“The arts do need some help, there’s no doubt about that … but also the arts community needs to be self-sufficient,” he said, and streets, sidewalks, and infrastructure are more important.

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Greene said he considers himself to have “a more conservative philosophy” but noted that he’ll do what’s best for his district and constituents. He used to work on Brockhouse’s District 6 staff, but that doesn’t mean they’ll always agree, Greene said.

For example, Greene said he did not support the firefighters union-backed city charter amendments that Brockhouse endorsed.

“I’m not an automatic vote for Greg, and I wouldn’t be for Ron either,” Greene said. Greene also worked in the office of former District 6 Councilman Ray Lopez and served as his campaign treasurer. Lopez, a Democrat who now represents Texas House District 125, has endorsed Greene in this race.

While he and Brockhouse “do align on quite a few things, that doesn’t mean our philosophies are the same,” Greene said.

Greene’s runoff opponent, Havrda, described herself as a progressive at heart, but one who is driven by practicality.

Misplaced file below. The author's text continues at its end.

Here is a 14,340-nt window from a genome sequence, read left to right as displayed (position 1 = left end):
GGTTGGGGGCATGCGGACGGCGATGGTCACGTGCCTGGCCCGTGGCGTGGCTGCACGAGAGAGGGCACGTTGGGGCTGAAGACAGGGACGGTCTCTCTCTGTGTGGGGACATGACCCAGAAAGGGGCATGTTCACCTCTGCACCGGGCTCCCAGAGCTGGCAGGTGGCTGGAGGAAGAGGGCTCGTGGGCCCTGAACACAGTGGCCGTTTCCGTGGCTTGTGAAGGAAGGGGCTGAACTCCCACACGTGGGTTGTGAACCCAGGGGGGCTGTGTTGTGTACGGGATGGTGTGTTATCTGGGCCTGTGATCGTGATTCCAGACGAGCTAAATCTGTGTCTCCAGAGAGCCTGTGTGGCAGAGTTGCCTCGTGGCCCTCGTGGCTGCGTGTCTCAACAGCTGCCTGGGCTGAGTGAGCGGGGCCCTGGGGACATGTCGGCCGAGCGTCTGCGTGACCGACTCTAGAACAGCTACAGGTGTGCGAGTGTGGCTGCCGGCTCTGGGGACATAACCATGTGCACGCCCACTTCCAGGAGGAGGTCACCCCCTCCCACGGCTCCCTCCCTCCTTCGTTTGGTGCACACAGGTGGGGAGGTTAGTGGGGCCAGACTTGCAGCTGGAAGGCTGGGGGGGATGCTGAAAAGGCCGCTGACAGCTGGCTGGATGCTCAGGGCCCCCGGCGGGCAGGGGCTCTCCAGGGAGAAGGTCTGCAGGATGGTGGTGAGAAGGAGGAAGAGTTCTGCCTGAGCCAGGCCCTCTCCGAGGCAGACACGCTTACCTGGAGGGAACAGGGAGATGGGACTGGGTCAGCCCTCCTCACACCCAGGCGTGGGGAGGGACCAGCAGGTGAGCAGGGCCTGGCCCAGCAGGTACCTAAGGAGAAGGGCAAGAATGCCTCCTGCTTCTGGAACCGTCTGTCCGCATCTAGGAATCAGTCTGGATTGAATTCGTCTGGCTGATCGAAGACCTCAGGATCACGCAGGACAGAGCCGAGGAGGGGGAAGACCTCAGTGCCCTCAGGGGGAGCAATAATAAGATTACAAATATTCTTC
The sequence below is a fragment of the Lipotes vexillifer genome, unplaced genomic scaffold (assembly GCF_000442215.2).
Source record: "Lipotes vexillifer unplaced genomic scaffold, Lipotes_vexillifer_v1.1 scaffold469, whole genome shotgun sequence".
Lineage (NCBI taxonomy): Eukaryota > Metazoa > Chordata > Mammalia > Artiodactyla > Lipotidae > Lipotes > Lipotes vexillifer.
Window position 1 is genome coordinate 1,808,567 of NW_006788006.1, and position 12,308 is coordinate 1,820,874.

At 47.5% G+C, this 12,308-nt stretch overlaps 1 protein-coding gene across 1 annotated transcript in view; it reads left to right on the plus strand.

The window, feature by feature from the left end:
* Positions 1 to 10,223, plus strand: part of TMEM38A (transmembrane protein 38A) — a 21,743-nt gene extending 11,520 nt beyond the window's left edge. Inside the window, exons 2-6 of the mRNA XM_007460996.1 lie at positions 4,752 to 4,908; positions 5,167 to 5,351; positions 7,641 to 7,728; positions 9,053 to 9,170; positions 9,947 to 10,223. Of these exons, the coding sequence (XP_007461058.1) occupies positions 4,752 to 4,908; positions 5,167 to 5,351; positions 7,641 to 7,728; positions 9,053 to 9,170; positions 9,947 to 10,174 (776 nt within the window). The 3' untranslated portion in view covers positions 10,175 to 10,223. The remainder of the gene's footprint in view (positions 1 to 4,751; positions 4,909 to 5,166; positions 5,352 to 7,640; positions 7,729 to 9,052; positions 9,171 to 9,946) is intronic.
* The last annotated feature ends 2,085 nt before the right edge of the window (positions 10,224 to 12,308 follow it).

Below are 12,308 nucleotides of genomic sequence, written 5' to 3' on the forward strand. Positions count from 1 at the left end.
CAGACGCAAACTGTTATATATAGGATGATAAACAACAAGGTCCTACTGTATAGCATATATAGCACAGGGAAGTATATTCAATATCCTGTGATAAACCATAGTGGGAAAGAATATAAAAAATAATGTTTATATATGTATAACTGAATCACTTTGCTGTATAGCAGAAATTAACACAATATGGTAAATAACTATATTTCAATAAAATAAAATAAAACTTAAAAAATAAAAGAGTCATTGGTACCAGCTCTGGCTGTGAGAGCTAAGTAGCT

(left) Andy Greene and Melissa Cabello Havrda are running to fill the empty seat of District 6 just one term after Greg Brockhouse was elected as he runs for Mayor.
Andy Greene and Melissa Cabello Havrda are runoff opponents in District 6. Credit: Composite / Bonnie Arbittier / Rivard Report

“I have a good relationship with both Mayor Nirenberg and Councilman Brockhouse,” she said. “They’re one vote. We’re not a strong-mayor system …  Whoever wins, if they have an initiative that works for District 6, I’m with them.”

While issues such as the Chick-fil-A debate may get people taking sides in a mayoral race, political leanings mean less to the average voter when it comes to Council members, Saldaña said.

“Once you start describing the job to [voters] it’s not a question of red or blue,” said Saldaña.  

Iris Dimmick

Iris Dimmick

Senior reporter Iris Dimmick covers City Hall, politics, development, and more. Contact her at iris@rivardreport.com